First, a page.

The public comment statutes explicitly authorize rules designed to “maintain order and decorum.” Maintaining order presumably includes things like keeping speakers to their allotted time, controlling others from interrupting the speaker who has the floor, and preventing speakers from otherwise disrupting the meeting. The state open meetings law provides additional authority for the presiding officer of a public body to remove any person from a meeting if the person is interrupting or disrupting the meeting. See G.S. 143-318.17 (“A person who willfully interrupts, disturbs, or disrupts an official meeting and who, upon being directed to leave the meeting by the presiding officer, willfully refuses to leave the meeting is guilty of a Class 2 misdemeanor.”).
What does it mean to maintain decorum? A common definition of “decorum” is “correct or proper behavior that shows respect and good manners.” Comment policies use various words to describe the decorum standard, including prohibitions on vulgar language, profanity, inappropriate gestures, insults, personal attacks, or accusations. Policies may also take the positive approach, encouraging speakers to be courteous and respectful.
Presiding officers have a challenging task in balancing the constitutional restriction on viewpoint discrimination with rules requiring speakers to be respectful. The facts of many cases involving this issue indicate that speakers who regularly criticize their governments often become plaintiffs in lawsuits alleging that the were removed or silenced during public comment periods because of the content of their comments. An unpopular message can seem disrespectful to the target of the message, and exchanges can quickly escalate so that it becomes difficult to separate the content from the tone of the comment. As described in one case, “[I]f a ruling is made ‘to keep a meeting under control, and free from irrelevant disruption, then it may be permissible,’ but ‘if there was no reasonable basis for fearing disruption, or the purpose of the enforcement was to prevent or punish an expression or opinion,’ the ruling is unconstitutional.” Barna v. Bd. of Sch. Directors of the Panther Valley Sch. Dist., No. 3:12-CV-638, 2015 WL 6797388, at *9 (M.D. Pa. Jan. 26, 2015)(citations omitted). In a lawsuit, a jury may be given the job of determining whether the facts indicate that the motivation for silencing or removing a speaker was decorum or viewpoint discrimination. An example of this is described in Besler v. Bd. of Educ. of W. Windsor-Plainsboro Reg’l Sch. Dist. (201 N.J. 544, 575, 993 A.2d 805, 823 (2010)), as follows:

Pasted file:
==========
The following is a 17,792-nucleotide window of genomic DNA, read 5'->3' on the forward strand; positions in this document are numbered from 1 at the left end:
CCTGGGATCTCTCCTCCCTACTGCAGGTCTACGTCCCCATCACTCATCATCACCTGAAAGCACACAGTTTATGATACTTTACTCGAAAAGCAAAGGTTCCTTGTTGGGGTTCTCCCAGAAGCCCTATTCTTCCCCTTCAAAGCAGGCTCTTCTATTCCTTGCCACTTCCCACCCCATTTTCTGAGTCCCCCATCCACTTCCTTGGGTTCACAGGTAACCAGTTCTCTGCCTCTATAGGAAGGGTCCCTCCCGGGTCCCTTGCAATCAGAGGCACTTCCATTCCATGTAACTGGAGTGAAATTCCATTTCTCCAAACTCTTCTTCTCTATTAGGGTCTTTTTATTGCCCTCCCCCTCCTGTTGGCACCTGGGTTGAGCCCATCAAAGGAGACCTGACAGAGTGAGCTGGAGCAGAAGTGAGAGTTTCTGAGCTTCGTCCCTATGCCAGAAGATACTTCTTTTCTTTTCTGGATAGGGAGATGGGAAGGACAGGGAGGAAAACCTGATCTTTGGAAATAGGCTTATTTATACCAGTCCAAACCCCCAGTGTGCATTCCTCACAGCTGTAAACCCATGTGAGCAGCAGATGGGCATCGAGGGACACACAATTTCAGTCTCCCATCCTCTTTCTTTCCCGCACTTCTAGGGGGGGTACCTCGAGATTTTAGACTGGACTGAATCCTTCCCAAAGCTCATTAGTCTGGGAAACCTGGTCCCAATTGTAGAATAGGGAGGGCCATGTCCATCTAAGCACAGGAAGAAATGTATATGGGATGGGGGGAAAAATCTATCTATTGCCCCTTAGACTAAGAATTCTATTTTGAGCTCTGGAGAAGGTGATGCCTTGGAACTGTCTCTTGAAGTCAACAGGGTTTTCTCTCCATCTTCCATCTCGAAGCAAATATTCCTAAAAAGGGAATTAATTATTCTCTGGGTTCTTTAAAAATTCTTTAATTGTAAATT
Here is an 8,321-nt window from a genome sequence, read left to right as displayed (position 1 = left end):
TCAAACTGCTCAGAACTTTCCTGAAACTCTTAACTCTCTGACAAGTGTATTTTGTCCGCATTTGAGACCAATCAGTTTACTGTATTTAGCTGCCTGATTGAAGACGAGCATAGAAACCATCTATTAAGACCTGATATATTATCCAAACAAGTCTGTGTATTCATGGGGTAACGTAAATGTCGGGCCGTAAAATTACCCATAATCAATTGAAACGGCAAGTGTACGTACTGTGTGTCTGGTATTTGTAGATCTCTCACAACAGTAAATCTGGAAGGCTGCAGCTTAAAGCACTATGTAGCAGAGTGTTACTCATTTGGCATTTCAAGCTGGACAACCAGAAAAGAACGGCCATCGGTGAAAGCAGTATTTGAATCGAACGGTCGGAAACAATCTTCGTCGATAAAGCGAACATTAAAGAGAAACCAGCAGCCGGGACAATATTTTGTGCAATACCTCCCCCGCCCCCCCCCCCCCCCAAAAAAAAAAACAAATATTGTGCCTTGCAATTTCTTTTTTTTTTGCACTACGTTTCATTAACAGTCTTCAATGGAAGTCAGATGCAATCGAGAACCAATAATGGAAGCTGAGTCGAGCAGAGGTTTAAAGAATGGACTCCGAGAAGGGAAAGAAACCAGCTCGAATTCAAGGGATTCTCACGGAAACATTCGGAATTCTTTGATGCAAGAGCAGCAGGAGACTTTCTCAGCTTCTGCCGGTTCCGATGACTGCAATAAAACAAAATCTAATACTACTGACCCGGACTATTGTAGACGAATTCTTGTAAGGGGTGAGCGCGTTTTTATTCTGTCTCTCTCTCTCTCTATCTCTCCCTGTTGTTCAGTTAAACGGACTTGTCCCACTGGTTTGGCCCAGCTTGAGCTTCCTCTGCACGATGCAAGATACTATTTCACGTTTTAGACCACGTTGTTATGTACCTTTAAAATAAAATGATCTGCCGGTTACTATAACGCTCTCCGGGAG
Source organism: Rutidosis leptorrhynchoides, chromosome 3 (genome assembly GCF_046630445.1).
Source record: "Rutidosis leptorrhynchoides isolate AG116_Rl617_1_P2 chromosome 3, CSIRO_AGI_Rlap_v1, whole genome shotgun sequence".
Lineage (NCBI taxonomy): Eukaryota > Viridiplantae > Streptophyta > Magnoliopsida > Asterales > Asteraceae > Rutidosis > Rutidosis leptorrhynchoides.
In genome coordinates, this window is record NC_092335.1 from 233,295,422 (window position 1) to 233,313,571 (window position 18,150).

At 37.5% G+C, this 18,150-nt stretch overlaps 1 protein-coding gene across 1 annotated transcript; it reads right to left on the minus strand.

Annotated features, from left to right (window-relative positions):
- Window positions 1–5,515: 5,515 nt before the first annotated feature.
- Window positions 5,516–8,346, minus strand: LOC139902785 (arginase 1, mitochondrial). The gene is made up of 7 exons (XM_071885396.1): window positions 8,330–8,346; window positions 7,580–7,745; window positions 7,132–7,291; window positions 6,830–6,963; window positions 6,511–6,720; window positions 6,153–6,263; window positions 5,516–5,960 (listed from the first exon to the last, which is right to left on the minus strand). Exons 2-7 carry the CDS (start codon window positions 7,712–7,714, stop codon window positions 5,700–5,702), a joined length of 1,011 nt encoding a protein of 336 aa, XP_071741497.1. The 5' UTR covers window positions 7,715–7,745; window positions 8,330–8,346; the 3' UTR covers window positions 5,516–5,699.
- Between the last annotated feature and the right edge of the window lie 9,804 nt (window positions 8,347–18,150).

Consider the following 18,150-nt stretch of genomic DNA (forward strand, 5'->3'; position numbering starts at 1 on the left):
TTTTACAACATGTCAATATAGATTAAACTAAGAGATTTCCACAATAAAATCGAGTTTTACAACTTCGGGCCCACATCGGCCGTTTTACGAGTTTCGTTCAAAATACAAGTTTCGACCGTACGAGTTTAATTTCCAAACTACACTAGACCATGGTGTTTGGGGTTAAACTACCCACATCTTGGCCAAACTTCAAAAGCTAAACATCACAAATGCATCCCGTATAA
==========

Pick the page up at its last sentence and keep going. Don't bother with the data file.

The jury was required to engage in a highly fact-sensitive analysis. Ultimately, in rendering its verdict, the jury found that the Board did not prove that Dr. Bynum interrupted Besler’s “speech for a significant or compelling governmental reason.” The jury obviously determined that Dr. Bynum’s motivation was not content-neutral, rejecting his claim that he silenced Besler because of the sheer repetitiveness of his remarks. Furthermore, the jury rejected the Board’s argument that it muzzled Besler for the purpose of conducting an “orderly and efficient” meeting.
In the end, order and decorum may be hard to define in a policy, but what may be most important is that the presiding officer applies the standard consistently to all speakers, no matter how unpleasant it is to hear what they have to say.
Related topics are discussed in the following blog posts: